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United States, Thailand Sign Agreement On Irradiation of Fruits and Vegetables

Officials with the U.S. Department of Agriculture’s Animal and Plant Health Inspection Service traveled to Thailand this week to sign a joint Framework Equivalency Work Plan (FEWP) that paves the way for the use of irradiation to safeguard imported fruits and vegetables against quarantine pests.

APHIS has initiated the rulemaking process to allow the importation of six irradiated fruits from Thailand : mango, mangosteen, pineapple, rambutan, litchi and longan. In reciprocation, Thailand will allow the importation of irradiated U.S. agriculture commodities, such as citrus.

USDA’s irradiation regulation has been in place since 2002. The regulation recognizes irradiation as an accepted quarantine treatment and sets established guidelines for its use. The regulation requires that the United States and each foreign trading country adopt a mutually approved FEWP. This work plan is the first step in the process and establishes the mutual recognition of the general conditions for each country to allow for the trade of irradiated agricultural commodities.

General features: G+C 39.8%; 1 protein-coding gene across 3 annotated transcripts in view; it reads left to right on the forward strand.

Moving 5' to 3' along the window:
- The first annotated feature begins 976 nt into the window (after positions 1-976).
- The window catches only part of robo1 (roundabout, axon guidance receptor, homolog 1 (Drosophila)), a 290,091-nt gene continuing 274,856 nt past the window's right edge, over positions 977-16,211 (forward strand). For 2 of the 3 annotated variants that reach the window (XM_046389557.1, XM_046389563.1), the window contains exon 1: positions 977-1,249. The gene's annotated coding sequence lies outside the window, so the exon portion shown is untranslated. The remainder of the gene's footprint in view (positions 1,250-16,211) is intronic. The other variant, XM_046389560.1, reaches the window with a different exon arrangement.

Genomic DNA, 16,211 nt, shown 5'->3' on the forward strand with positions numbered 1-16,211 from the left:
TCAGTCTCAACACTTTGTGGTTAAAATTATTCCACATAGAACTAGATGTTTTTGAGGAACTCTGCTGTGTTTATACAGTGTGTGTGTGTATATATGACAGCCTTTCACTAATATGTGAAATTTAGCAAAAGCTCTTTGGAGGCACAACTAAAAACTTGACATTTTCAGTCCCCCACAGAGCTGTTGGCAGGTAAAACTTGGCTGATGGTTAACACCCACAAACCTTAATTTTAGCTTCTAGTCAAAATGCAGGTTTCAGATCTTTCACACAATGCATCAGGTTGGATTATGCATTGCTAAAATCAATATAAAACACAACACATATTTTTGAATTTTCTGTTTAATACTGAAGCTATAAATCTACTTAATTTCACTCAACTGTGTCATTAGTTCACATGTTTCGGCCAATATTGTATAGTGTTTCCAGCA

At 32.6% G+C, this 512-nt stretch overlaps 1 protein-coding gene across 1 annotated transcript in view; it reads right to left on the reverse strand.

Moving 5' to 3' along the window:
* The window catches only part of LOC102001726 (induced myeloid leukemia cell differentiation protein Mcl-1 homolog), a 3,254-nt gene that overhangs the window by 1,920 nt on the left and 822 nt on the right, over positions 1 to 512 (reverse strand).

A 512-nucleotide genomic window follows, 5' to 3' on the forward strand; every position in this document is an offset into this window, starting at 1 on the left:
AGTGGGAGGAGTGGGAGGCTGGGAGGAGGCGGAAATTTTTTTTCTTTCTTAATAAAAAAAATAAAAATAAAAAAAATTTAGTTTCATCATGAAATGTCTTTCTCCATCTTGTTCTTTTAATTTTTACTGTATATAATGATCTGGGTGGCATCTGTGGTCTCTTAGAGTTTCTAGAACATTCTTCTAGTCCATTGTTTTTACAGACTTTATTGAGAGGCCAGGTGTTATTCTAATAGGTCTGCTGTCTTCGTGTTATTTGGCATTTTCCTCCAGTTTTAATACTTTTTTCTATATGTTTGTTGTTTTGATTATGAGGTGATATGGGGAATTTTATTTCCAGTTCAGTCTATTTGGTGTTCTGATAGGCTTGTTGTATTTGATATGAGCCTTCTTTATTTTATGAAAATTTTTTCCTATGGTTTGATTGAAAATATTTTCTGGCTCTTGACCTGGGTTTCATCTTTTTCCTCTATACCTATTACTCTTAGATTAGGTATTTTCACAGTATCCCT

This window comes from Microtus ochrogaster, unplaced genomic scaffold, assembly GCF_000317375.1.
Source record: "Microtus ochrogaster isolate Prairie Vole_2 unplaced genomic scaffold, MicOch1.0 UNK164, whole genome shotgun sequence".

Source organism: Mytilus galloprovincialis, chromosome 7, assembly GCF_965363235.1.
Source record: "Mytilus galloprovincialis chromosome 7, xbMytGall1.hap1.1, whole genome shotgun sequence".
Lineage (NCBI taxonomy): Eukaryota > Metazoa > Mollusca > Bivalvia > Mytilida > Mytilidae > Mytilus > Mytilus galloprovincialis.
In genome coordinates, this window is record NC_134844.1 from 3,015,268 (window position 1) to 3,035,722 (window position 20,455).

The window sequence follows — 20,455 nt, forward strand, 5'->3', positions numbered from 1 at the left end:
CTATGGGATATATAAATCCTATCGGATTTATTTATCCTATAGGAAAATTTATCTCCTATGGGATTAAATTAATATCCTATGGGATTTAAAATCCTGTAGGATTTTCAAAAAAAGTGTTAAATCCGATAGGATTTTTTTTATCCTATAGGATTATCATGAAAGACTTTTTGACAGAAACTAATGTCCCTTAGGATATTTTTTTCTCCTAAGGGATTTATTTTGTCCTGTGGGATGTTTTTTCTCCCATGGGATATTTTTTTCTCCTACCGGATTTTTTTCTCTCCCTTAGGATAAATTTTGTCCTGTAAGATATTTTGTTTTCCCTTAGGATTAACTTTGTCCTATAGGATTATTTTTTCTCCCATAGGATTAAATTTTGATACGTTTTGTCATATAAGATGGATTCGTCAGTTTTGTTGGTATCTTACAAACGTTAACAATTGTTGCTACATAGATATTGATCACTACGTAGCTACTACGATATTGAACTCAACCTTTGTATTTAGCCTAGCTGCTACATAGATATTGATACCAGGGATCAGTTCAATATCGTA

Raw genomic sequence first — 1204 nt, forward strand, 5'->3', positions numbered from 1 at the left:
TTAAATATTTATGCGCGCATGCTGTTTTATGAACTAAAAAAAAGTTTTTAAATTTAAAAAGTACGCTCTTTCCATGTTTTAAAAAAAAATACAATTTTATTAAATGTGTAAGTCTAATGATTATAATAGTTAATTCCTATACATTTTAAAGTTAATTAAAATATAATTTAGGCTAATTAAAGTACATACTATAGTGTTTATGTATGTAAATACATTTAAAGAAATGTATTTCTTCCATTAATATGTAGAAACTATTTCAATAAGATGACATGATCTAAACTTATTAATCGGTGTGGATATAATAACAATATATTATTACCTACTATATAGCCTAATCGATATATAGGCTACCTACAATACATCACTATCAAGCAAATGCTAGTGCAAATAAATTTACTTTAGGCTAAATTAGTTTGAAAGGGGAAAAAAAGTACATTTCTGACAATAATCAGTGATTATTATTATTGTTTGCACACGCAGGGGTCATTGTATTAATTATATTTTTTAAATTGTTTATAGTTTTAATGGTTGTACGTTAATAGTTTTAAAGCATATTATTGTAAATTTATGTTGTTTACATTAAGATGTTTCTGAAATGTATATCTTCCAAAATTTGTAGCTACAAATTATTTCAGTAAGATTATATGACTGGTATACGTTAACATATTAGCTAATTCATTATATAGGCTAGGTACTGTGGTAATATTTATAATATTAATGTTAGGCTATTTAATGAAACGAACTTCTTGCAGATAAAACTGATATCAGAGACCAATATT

In recent years, irradiation treatment has become the most promising, single-treatment quarantine alternative to methyl bromide. APHIS and the International Plant Protection Convention, as well as many other international organizations and countries agree that irradiation of fruits and vegetables is a safe and effective form of treatment for the elimination of pests and does not pose a threat to human health.

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